Southern Connecticut State University (SCSU or Southern) is a state university in Connecticut. Part of the Connecticut State University System, it was founded in 1893 and is governed by the Connecticut Board of Regents for Higher Education. SCSU is located in the West Rock neighborhood of New Haven, Connecticut. On September 11, 1893, New Haven State Normal School, a two-year teacher training school, was established. The Skinner School, a two story building, was used as the first campus. Prospective students had to be at least 16 years of age, and typically had either a three year high school degree or two years teaching experience. There were 85 women in the first class. Tuition was free for students, in-state or out-of-state, as long as a declaration to complete their studies and teach in Connecticut was signed. All textbook materials were provided by the school. Boarding was available for between $3.50 and $4.00 a week, although the majority of the students were from New Haven and commuted. The Skinner School was soon outgrown by the rapidly growing Normal School. In 1896, was moved to a new building on Howe and Oak St. This was a better location because of its larger size and its proximity to several elementary schools where students could train. At this point, the Normal School could only award certificates in teaching to graduates. By 1937 the school was able to grant bachelor's degrees, and thus renamed New Haven State TeacherâÂÂs College. Graduate degrees were offered starting in 1954, a year after the school moved to its current campus on Crescent St. In March 1983 the school was renamed Southern Connecticut State University and made part of the Connecticut State University System.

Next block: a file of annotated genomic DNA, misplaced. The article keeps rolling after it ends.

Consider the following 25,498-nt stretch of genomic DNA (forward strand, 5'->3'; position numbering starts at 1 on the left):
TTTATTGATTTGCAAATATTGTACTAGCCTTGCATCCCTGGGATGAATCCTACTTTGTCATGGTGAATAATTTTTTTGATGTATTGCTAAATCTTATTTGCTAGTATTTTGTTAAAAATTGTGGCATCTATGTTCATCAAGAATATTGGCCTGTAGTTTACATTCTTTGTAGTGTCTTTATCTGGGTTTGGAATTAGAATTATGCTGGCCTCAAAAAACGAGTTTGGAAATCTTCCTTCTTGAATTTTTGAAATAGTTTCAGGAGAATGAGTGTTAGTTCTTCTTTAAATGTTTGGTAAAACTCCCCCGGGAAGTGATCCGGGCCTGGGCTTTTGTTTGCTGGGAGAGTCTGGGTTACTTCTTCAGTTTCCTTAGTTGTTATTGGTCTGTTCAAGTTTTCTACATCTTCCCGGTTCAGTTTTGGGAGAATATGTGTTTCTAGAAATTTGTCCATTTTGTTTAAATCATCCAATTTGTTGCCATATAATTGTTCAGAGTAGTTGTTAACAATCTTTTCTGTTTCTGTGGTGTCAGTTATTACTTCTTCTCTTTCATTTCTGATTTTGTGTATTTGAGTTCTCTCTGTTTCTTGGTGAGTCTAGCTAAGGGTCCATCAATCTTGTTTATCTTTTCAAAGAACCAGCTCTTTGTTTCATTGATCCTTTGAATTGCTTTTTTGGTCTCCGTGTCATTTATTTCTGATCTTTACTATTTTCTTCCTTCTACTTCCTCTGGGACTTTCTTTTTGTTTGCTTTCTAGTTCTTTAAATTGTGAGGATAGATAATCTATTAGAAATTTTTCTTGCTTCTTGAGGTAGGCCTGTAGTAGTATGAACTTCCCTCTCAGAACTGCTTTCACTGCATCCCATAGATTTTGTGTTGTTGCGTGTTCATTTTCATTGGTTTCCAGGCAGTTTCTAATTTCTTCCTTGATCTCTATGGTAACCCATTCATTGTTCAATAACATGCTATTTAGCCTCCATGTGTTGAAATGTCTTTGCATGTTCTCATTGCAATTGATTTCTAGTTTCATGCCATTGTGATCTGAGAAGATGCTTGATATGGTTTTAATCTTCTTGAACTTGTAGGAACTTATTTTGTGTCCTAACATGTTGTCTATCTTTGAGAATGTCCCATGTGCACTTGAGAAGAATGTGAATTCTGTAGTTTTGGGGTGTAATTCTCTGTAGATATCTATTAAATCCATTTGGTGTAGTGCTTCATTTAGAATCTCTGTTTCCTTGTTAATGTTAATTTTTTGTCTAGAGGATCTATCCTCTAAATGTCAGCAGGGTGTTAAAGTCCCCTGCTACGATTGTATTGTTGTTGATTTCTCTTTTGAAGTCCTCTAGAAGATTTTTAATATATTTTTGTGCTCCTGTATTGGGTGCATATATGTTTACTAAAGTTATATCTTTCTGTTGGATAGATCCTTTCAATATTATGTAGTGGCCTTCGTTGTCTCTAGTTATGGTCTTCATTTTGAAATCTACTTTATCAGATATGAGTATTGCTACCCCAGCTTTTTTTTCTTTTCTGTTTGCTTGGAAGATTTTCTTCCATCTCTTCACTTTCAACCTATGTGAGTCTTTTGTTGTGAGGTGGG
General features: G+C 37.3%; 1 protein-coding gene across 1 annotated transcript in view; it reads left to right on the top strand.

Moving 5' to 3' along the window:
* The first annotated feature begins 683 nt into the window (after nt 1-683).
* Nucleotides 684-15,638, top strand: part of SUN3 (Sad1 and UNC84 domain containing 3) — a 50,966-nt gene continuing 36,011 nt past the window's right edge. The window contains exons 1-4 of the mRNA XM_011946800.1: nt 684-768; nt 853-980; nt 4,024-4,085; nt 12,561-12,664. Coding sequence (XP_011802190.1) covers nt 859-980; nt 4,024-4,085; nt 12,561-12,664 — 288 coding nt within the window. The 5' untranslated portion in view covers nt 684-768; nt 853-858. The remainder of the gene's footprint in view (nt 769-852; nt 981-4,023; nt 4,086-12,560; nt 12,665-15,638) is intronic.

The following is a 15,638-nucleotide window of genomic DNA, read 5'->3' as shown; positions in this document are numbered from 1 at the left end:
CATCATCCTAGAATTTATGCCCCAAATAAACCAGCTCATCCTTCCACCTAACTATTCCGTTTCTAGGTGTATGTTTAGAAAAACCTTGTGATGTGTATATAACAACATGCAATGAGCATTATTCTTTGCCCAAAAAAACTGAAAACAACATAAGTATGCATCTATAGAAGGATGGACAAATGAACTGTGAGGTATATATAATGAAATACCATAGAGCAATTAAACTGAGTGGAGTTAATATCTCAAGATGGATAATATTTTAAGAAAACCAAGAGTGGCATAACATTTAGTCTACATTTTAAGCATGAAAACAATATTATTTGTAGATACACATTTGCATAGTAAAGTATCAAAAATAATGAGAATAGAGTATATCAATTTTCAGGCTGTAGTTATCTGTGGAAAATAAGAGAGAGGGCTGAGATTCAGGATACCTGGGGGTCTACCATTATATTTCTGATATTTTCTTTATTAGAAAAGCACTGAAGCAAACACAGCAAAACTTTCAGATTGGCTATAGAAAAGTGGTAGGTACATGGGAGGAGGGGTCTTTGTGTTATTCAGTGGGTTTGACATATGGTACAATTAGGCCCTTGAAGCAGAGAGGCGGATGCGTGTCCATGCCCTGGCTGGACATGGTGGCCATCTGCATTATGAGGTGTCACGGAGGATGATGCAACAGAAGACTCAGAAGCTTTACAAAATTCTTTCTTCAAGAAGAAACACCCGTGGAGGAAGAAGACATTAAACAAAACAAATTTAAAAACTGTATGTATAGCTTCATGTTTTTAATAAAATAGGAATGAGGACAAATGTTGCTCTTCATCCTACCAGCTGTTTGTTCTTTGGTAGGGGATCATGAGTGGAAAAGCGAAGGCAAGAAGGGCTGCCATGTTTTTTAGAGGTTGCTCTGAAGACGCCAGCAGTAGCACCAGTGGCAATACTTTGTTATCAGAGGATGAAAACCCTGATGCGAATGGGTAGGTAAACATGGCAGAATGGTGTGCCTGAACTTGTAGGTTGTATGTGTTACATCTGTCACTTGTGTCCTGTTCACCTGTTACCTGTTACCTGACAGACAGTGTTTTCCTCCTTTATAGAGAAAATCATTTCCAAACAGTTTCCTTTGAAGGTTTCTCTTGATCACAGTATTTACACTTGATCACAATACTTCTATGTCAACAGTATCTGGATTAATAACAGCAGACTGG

The following is the list of articles by scholars from Southern Connecticut State University that are published in OMICS International journals.
The following is the list of proceedings by scholars from Southern Connecticut State University that are published in OMICS International journals and conferences.
Sarah Adelaide Crawford